There is a deep hole in the sidewalk.
I see it is there.
I still fall in … it’s a habit … but, my eyes are open.
I know where I am.
It is my fault.
I get out immediately.

Chapter Four
I walk down the same street.
There is a deep hole in the sidewalk.
I walk around it.

Chapter Five
I walk down another street.

the four horsemen of control

Man have I been backsliding into my old friend Control. It’s okay though as most of the world seems to be joining me. I’m watching people doing all kinds of things to try to “stay safe”, protect others…and even police the behavior of people around them.

Control patterns are often the first place someone notices their codependent behaviors.  The first four are grouped neatly together and pose a challenge for me in relationships across the board.  I often think they should be bracketed together on the list as I rarely do one without the others.

They are: Codependents often

  • Believe people are incapable of taking care of themselves.
  • Attempt to convince others what to think, do or feel.
  • Freely offer advice and direction without being asked.
  • Become resentful when others decline their help or reject their advice.

When I’m controlling, I’m NOT trusting.

I’m not trusting…that the other person can take care of themselves.

I just hate it when people offer ME unsolicited advice.  Why then do I think others should appreciate it from me?  It makes me feel undermined…like they don’t think I can figure it out or the way I’m doing it is wrong. Yet, I think my advice is so helpful that they’d be crazy not to do things my way.

I’m not trusting…that learning comes through experience.

When I prevent someone from experiencing consequences, I’m robbing them of the chance to learn for themselves.  They can’t get the practice it takes to handle disappointments or failures and know how to move on.  I cheat them out of that terrific feeling you get from knowing you can figure things out on your own. As someone in the program told me once, they won’t ever hit bottom as long as I keep throwing a mattress under them.

I’m not trusting…that they have a Higher Power who loves them…and it’s not me.

Their Higher Power’s will is for them alone and because I’m not God, I can’t know what that is for another person. If I act as their Higher Power by attempting to get them to think, do or feel…I can get in the way of that greater will for their life.  Turns out, I don’t always know what’s best.  Even if I think I do.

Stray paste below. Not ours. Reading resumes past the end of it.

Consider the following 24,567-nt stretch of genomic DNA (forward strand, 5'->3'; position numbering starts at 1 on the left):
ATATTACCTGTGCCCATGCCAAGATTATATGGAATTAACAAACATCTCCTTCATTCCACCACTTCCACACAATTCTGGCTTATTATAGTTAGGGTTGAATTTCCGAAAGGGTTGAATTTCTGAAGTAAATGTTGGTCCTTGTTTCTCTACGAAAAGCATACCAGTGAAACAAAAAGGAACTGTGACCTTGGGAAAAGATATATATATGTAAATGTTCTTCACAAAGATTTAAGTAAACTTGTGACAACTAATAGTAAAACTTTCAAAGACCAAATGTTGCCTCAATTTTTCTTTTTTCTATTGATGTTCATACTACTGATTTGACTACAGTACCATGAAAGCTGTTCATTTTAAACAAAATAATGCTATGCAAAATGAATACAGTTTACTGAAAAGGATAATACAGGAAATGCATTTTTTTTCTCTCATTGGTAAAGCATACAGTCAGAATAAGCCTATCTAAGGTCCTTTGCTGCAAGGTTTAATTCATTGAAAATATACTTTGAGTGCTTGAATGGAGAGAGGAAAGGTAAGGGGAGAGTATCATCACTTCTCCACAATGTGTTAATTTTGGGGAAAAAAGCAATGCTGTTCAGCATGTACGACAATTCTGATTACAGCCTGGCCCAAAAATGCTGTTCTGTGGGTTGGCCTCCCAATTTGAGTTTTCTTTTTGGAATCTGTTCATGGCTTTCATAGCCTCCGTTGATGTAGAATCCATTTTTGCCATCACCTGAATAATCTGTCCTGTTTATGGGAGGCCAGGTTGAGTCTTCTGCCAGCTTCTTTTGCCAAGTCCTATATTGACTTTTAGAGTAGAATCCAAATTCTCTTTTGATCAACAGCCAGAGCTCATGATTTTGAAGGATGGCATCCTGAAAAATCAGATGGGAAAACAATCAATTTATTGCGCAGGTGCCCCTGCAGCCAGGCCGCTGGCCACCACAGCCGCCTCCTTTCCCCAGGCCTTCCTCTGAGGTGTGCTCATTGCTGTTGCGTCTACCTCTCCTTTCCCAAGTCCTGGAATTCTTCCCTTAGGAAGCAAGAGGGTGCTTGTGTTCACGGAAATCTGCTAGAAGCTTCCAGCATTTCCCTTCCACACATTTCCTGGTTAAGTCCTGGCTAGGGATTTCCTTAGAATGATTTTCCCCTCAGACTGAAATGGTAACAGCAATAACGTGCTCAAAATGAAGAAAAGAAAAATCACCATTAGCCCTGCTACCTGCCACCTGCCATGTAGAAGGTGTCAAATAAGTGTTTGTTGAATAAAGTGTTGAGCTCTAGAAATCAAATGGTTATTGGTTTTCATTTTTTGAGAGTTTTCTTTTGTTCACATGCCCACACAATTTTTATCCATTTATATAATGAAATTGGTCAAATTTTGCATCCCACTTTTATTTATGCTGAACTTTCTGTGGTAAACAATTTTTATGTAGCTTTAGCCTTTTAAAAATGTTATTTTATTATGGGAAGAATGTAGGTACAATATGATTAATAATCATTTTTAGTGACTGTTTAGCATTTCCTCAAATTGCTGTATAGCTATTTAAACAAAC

In CoDA, I am practicing using tools to counter these destructive patterns. In meetings, I can share about how my control behaviors come out when I’m afraid. I listen to others share about their struggles with control and what works for them. I get support as I practice being uncomfortable with the choices others make for themselves. In service, I get to practice letting go of my need to control and force my will. I get to build my capacity to trust others and see how people can take care of their own problems. I can practice communicating and allowing people to work through their disagreements. I don’t have to be a “right fighter” anymore.

In recovery, I can learn to trust…
That other adults are capable of managing their own lives.

In recovery, I can learn to accept…
the thoughts, choices and feelings of others, even though I may not be comfortable with them.

In recovery, I can learn to give….
my advice only when asked.

In recovery, I can learn to be…
content to see others take care of themselves.

Finding Guidance in Troubled Times

Once again, we can look to our Traditions to guide us as we navigate through difficult and uncharted ground.  When faced with difficult life circumstances and relationship issues, the 12 Traditions can be the principles of our meetings as well as our interactions with others.  Who hasn’t benefitted from Tradition 12’s reminder to place “principles before personalities”? 

What more controversial topic is there right now than how and when to reopen our world after the last months of lockdown?  There are so many stories and opinions as well as triggers for codependent behaviors.  CoDA wisely lays out the guidance in Tradition 10 offering us no opinion on outside issues, which helps us keep the focus where it needs to be, our personal program of recovery. 

As we keep the focus on our primary purpose, to carry our message of recovery to those who still suffer, we are opening up our local recovery community to even more options where people can discover the gifts of the program of Co-Dependents Anonymous.  Fortunately for us, we live in a time of advancement which allows us to have choices.  As face to face meetings resume, some local zoom meetings will also continue to be available on an ongoing basis.  This allows each individual to make the choices that are right for themselves.  MinnCoDA’s “Staying Connected” page will become our “Local Online Meetings” page and links to join zoom meetings will be able to be accessed there.

Of course, each group is autonomous and can discuss and work out the details of how that particular meeting will move forward using the group conscience process.  When we gather in our meetings either face to face or online, it is wonderful to know we have a safe place to express our feelings about what is happening in our lives.  I invite you to find your voice in light of the 12 Traditions of Co-Dependents Anonymous, CoDA’s Guide to Sharing and the Recovery Patterns of Codependence. In order to ensure the emotional safety of those present, we refrain from advice giving, controlling or debating, etc.  We recognize that other people are capable of managing their own lives and that we can accept the thoughts, choices and feelings of others even if we are not comfortable with them.

Ultimately, the tools of the program which include the Serenity Prayer, 12 Steps and Traditions and many more are here to help each of us find our recovery from our codependence.  They remind us where we are powerless and where we have choices.  We grow in our trust of a Higher Power of our own understanding.  They guide us to learn to take care of ourselves and allow others to do the same.